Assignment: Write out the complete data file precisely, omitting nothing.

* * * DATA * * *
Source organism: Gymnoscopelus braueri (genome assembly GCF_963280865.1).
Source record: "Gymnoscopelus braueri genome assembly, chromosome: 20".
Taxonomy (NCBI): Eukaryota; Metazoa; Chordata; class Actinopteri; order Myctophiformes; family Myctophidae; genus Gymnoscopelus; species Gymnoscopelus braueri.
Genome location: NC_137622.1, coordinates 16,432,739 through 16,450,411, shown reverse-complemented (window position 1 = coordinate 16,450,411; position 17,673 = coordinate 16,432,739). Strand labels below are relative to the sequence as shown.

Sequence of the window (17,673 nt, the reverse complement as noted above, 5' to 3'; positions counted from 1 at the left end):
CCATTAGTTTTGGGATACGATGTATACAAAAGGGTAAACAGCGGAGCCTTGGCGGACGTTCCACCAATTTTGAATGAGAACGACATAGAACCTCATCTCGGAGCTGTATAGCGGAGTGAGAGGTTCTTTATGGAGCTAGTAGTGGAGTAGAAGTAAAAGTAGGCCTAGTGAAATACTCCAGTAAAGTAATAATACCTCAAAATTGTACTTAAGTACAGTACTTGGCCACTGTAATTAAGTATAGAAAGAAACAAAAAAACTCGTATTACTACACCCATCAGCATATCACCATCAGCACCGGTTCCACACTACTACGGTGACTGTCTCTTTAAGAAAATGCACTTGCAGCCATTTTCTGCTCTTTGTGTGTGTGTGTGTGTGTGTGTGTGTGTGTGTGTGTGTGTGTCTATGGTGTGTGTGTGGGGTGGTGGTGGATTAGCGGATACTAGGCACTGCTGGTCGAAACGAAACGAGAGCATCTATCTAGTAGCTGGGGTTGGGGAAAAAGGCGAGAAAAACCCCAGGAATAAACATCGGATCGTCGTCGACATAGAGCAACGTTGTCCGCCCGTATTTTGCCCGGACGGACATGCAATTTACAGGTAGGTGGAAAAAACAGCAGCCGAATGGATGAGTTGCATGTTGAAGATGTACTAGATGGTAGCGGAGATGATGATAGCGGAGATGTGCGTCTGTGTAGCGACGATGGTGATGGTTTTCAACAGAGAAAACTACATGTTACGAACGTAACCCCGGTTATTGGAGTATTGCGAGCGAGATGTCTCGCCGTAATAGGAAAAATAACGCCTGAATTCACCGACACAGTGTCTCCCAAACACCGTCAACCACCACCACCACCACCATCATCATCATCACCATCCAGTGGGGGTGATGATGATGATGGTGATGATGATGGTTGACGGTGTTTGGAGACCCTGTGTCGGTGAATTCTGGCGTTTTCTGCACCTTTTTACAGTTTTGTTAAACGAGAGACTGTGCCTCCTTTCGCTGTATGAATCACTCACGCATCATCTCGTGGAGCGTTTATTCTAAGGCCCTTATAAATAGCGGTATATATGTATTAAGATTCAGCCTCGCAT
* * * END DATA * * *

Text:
Source organism: Gymnoscopelus braueri (genome assembly GCF_963280865.1).
Source record: "Gymnoscopelus braueri genome assembly, chromosome: 20".
Taxonomy (NCBI): Eukaryota; Metazoa; Chordata; class Actinopteri; order Myctophiformes; family Myctophidae; genus Gymnoscopelus; species Gymnoscopelus braueri.
Genome location: NC_137622.1, coordinates 16,432,739 through 16,450,411, shown reverse-complemented (window position 1 = coordinate 16,450,411; position 17,673 = coordinate 16,432,739). Strand labels below are relative to the sequence as shown.

Sequence of the window (17,673 nt, the reverse complement as noted above, 5' to 3'; positions counted from 1 at the left end):
CCATTAGTTTTGGGATACGATGTATACAAAAGGGTAAACAGCGGAGCCTTGGCGGACGTTCCACCAATTTTGAATGAGAACGACATAGAACCTCATCTCGGAGCTGTATAGCGGAGTGAGAGGTTCTTTATGGAGCTAGTAGTGGAGTAGAAGTAAAAGTAGGCCTAGTGAAATACTCCAGTAAAGTAATAATACCTCAAAATTGTACTTAAGTACAGTACTTGGCCACTGTAATTAAGTATAGAAAGAAACAAAAAAACTCGTATTACTACACCCATCAGCATATCACCATCAGCACCGGTTCCACACTACTACGGTGACTGTCTCTTTAAGAAAATGCACTTGCAGCCATTTTCTGCTCTTTGTGTGTGTGTGTGTGTGTGTGTGTGTGTGTGTGTGTGTGTGTCTATGGTGTGTGTGTGGGGTGGTGGTGGATTAGCGGATACTAGGCACTGCTGGTCGAAACGAAACGAGAGCATCTATCTAGTAGCTGGGGTTGGGGAAAAAGGCGAGAAAAACCCCAGGAATAAACATCGGATCGTCGTCGACATAGAGCAACGTTGTCCGCCCGTATTTTGCCCGGACGGACATGCAATTTACAGGTAGGTGGAAAAAACAGCAGCCGAATGGATGAGTTGCATGTTGAAGATGTACTAGATGGTAGCGGAGATGATGATAGCGGAGATGTGCGTCTGTGTAGCGACGATGGTGATGGTTTTCAACAGAGAAAACTACATGTTACGAACGTAACCCCGGTTATTGGAGTATTGCGAGCGAGATGTCTCGCCGTAATAGGAAAAATAACGCCTGAATTCACCGACACAGTGTCTCCCAAACACCGTCAACCACCACCACCACCACCATCATCATCATCACCATCCAGTGGGGGTGATGATGATGATGGTGATGATGATGGTTGACGGTGTTTGGAGACCCTGTGTCGGTGAATTCTGGCGTTTTCTGCACCTTTTTACAGTTTTGTTAAACGAGAGACTGTGCCTCCTTTCGCTGTATGAATCACTCACGCATCATCTCGTGGAGCGTTTATTCTAAGGCCCTTATAAATAGCGGTATATATGTATTAAGATTCAGCCTCGCAT